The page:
We walked around the park and came to a place where thousands of paper cranes hang in cases.  The tradition was started by Sadako Sasaki, a child who died at the age of 12 from Leukemia which she contracted from the bomb drop.  While sick, Sadako began folding cranes believing that if she could fold 1000 paper birds her every wish would be fulfilled and she would continue to live.  She was not able to complete folding 1000 birds by the time she died.  However, others took up the cause.  Now tens of thousands of new cranes arrive at the park every year.  The have become a representation of the desire for peace.  The plan is to continue promoting the creation of the cranes until all nuclear weapons are eliminated.

Near the cases of cranes was a bell with a statue of Sadako on top of it.  Ringing the bell is a symbol of a continued desire for peace and no more nuclear bombs.  I was honored to be able to ring the bell.  I also laid a bunch of flowers at a symbolic coffin.

We moved to the museum which was about Hiroshima and its destruction followed by its return.  There was only about 600 grams of fissionable material which created the bomb blast at Hiroshima.  Even so, there was so much destruction and loss of life.  Only one person within 500 meters of the actual blast survived.  One man was in the basement of a bank searching for documents.  He was protected from the blast by all the concrete and metal above him.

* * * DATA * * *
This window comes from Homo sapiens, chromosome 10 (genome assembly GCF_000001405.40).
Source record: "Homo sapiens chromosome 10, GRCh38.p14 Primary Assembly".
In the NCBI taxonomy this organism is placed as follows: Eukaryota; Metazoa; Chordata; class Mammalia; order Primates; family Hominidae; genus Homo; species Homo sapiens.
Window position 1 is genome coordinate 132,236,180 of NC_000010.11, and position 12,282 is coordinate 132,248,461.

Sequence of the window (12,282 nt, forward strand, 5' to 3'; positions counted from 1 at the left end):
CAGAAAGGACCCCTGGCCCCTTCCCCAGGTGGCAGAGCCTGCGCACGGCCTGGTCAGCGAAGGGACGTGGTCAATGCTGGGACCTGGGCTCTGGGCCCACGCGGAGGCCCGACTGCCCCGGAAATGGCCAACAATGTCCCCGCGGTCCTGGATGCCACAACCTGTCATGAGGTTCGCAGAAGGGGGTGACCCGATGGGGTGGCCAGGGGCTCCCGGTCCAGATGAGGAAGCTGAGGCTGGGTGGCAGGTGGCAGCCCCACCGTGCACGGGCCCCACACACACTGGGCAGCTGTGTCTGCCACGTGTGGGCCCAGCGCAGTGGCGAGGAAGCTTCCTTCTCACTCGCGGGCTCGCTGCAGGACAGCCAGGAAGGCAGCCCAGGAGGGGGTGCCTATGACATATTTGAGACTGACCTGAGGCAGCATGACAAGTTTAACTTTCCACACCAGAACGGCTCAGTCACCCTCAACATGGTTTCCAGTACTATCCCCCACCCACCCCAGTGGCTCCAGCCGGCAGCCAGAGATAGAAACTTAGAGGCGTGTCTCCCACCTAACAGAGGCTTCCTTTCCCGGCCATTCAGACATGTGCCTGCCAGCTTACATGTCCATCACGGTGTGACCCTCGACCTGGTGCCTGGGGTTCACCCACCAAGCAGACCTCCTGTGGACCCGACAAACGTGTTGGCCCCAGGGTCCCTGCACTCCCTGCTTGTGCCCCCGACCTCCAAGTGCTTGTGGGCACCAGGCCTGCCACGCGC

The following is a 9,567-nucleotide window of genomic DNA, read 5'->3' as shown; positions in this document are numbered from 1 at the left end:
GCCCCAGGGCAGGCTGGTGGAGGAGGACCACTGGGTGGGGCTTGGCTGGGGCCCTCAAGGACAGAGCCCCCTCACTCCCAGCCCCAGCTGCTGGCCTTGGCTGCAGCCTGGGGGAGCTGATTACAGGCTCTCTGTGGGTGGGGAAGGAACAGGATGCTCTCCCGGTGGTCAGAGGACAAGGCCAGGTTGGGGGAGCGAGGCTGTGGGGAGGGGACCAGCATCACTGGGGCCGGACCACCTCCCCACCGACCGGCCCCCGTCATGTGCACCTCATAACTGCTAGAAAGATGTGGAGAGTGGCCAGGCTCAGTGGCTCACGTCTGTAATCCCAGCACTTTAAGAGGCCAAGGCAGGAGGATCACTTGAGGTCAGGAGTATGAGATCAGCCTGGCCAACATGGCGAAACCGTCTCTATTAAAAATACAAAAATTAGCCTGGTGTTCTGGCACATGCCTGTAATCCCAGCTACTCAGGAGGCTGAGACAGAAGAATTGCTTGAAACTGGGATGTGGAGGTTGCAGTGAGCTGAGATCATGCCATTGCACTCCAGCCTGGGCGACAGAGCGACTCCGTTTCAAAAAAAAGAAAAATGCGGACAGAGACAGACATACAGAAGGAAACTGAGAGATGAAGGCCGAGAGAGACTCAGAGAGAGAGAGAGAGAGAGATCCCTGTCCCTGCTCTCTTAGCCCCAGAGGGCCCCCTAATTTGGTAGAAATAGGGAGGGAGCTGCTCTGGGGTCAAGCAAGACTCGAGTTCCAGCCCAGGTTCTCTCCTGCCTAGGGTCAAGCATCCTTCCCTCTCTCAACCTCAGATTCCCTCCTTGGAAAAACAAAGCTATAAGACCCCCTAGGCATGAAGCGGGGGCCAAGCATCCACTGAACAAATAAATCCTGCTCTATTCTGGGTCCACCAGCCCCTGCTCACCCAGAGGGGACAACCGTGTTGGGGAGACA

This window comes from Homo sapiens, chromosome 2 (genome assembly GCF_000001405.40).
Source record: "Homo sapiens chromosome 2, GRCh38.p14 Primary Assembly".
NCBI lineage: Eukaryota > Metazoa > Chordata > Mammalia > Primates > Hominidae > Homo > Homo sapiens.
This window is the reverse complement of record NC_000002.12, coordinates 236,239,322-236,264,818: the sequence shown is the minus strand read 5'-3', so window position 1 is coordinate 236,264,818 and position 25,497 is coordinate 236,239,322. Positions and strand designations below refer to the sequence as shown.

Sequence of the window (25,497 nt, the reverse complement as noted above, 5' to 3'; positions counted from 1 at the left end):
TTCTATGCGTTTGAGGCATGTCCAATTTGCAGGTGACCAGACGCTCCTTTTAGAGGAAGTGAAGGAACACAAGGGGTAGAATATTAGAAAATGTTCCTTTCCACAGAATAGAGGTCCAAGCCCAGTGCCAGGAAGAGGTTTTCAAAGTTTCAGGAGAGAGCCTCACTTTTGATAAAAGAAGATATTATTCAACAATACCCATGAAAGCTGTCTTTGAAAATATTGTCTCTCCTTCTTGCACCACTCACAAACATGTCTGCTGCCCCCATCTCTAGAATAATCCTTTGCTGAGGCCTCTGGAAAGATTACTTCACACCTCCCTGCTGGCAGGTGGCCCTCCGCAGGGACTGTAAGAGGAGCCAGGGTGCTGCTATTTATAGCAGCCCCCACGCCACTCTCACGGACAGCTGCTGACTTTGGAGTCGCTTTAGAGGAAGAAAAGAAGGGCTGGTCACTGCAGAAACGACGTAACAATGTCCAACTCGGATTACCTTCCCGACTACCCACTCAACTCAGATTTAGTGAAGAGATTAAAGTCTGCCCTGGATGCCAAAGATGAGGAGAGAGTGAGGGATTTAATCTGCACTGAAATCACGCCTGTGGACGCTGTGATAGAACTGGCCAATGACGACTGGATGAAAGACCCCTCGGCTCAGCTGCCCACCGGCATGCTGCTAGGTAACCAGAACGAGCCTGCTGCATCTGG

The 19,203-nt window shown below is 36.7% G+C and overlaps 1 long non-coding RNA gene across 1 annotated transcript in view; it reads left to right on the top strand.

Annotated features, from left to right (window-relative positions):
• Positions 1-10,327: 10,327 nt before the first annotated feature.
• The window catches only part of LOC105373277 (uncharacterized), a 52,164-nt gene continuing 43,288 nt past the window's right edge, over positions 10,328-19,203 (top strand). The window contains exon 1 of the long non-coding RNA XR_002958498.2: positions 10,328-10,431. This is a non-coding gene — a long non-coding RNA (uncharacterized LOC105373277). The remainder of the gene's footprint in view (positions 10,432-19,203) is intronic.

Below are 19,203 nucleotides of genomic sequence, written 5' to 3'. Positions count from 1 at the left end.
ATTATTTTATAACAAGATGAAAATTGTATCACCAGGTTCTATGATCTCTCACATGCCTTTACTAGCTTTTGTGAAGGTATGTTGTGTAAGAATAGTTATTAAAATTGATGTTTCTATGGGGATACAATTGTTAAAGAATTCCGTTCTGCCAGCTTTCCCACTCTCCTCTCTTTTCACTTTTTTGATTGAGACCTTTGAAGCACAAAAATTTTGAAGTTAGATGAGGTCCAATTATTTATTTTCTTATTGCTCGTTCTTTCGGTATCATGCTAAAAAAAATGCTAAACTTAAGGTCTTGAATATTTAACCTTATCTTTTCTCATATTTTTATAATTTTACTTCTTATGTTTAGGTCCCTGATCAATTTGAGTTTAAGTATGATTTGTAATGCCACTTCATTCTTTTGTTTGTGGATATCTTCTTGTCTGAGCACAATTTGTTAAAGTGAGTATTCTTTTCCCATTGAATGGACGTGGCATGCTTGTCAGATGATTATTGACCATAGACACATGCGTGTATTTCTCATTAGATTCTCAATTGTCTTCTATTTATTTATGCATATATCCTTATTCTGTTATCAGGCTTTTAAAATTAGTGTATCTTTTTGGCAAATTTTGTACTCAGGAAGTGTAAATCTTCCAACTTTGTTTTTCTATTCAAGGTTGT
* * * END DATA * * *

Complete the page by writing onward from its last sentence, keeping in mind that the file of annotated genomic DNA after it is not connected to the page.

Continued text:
I saw areas of the museum devoted to showing the effects of the blast, the heat, and the actual radiation created by the bomb.  Each caused its own tragedies.  Together all the destruction was only part of the Hiroshima story.  People felt that plants would not grow for quite awhile after the bomb.  It was only a short time before flowers began to emerge.  Since the bomb exploded in the air and since, by today’s standards, the bomb was so small in power, the radiation dissipated fairly quickly and did not contaminate the ground.  Today except for the memorial and items preserved in memory of what happened in 1945 you would never know that one of the two most destructive bomb drops in history ever took place there.

We left the museum at Noon and returned to the YMCA for lunch.  There we met additional YMCA leaders including Kentaro Hayashi the Executive director, sales and promotions, (we first met him at dinner the previous night), Shoji Kamikubo the General Secretary of the Hiroshima YMCA.  For lunch we had a Hiroshima specialty Hiroshima Oknokomiyaki.  This meal is kind of like a pizza except that instead of a crust the base is noodles.  It was a great and filling meal.